“For us “coastal elites” who understand evolution, genetics, science…nothing we say to those in fly-over country is going to be listened to because not only are we fighting against an anti-education belief system, we are arguing against God.”

Once again, that depends on what part of the country you’re talking about. Many rural Americans, especially Midwesterners, have been supportive of education. In high school graduate rankings, Wyoming gets 1st place, rural Iowa ties for 3rd place with rural Alaska, Montana is #7, and Utah ties Hawaii for #8, North Dakota is #11, South Dakota is #12, Nebraska and Wisconsin tie for #13, and Kansas ties Washington for #17.

Consider Minnesota again. They are ranked 2nd in the country for high school graduates, #10 for bachelor degrees, and #17 for advanced degrees. That is quite the accomplishment for rural flyover country. Minnesota is the home of Garrison Keillor, “where all the women are strong, all the men are good looking, and all the children are above average.”

Methinks the author living on the coast doesn’t understand much about the rest of the country.

“Their economic situation is largely the result of voting for supply-side economic policies that have been the largest redistribution of wealth from the bottom/middle to the top in U.S. history.”

There is no evidence that, outside of the South, that rural states were more supportive of supply-side economics than the rest of the country. And even in the South, voting for Republicans probably has more to do with social and cultural issues than economic issues. Besides, this past election, it was the Clinton New Democrats who represented and defended the Reagan Revolution of neoliberal corporatism.

“They get a tremendous amount of help from the government they complain does nothing for them. From the roads and utility grids they use to the farm subsidies, crop insurance, commodities protections…they benefit greatly from government assistance. The Farm Bill is one of the largest financial expenditures by the U.S. government. Without government assistance, their lives would be considerably worse.”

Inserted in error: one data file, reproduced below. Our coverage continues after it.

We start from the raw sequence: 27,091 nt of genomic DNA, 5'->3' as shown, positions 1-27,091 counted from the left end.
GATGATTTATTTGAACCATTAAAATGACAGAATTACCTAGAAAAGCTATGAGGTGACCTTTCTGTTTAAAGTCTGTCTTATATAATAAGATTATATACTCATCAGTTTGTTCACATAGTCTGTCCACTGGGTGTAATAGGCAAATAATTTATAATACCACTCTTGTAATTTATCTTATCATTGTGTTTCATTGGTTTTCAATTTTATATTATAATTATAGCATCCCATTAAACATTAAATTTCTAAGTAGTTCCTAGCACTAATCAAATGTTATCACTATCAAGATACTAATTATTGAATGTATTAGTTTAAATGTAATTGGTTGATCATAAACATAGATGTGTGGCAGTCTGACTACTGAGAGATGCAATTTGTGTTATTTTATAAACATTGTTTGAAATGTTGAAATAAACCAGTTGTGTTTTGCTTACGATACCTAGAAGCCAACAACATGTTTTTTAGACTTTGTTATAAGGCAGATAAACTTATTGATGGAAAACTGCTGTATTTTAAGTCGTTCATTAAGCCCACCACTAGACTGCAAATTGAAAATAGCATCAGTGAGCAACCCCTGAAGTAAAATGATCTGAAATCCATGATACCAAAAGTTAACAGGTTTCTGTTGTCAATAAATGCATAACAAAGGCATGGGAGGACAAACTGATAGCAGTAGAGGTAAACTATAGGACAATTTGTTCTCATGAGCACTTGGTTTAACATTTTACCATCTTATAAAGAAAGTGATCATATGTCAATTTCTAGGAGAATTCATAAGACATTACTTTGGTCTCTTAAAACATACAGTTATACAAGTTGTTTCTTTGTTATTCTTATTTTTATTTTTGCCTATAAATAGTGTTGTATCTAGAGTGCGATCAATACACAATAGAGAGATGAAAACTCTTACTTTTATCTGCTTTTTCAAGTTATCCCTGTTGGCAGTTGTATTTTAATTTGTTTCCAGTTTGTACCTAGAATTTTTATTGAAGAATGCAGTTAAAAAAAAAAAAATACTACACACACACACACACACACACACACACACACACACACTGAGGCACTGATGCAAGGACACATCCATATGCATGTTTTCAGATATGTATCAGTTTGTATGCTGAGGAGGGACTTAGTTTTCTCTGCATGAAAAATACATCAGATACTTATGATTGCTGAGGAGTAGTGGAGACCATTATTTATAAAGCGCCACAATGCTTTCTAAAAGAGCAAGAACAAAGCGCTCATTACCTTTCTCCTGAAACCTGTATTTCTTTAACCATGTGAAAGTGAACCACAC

In the Midwest, you hear less of such complaints. Farm states are more nuanced in their opinions about government, both local and national. It isn’t a coincidence that most major farm states are in the Midwest. The South doesn’t have as much farming as it used. The agricultural sector in states like Kentucky has largely disappeared. When I traveled through Kentucky, there were many collapsing old barns and fields slowly turning back into forest with some housing and old shacks mixed in between.

The reason I was visiting Kentucky was to see where my mother’s family used to live generations ago. Many Southerners left rural states like Kentucky to head up to the industrial Midwest, as did my family. Or else to move into one of the nearby metropolises such as Lexington. For those who remained in rural Kentucky, I doubt the Farm Bill is helping many of them.

“When jobs dry up for whatever reasons, they refuse to relocate but lecture the poor in places like Flint for staying in towns that are failing.”

Actually, most of them have relocated. The rural areas are depleted of population.

Many of those remaining there are the old, disabled, under-educated, low IQ, mentally ill, and generally struggling; plus, family members who stayed back to take care of aging parents and other independents, along with families that simply didn’t have the resources to move. Anyone who was in a position to leave has already left. And few young people and young families have any desire to move back to those kinds of places. It’s been a slow rural drain for more than a century now. We are just finally experiencing the death throes of rural America, quite literally as much of the rural population further ages and dies off.

It is heartless to judge these people. If they had the ability and opportunities to leave, they would have long ago. But even many who left for urban areas have simply faced problems of poverty and unemployment in their new location. If you were in their position, you’d also likely be in a state of bitter despair, frustration, and outrage. These people have literally been left behind, abandoned to die in obscurity. Besides, that is their home, maybe the home of their family for generations. Family and community is even more important when you’re poor.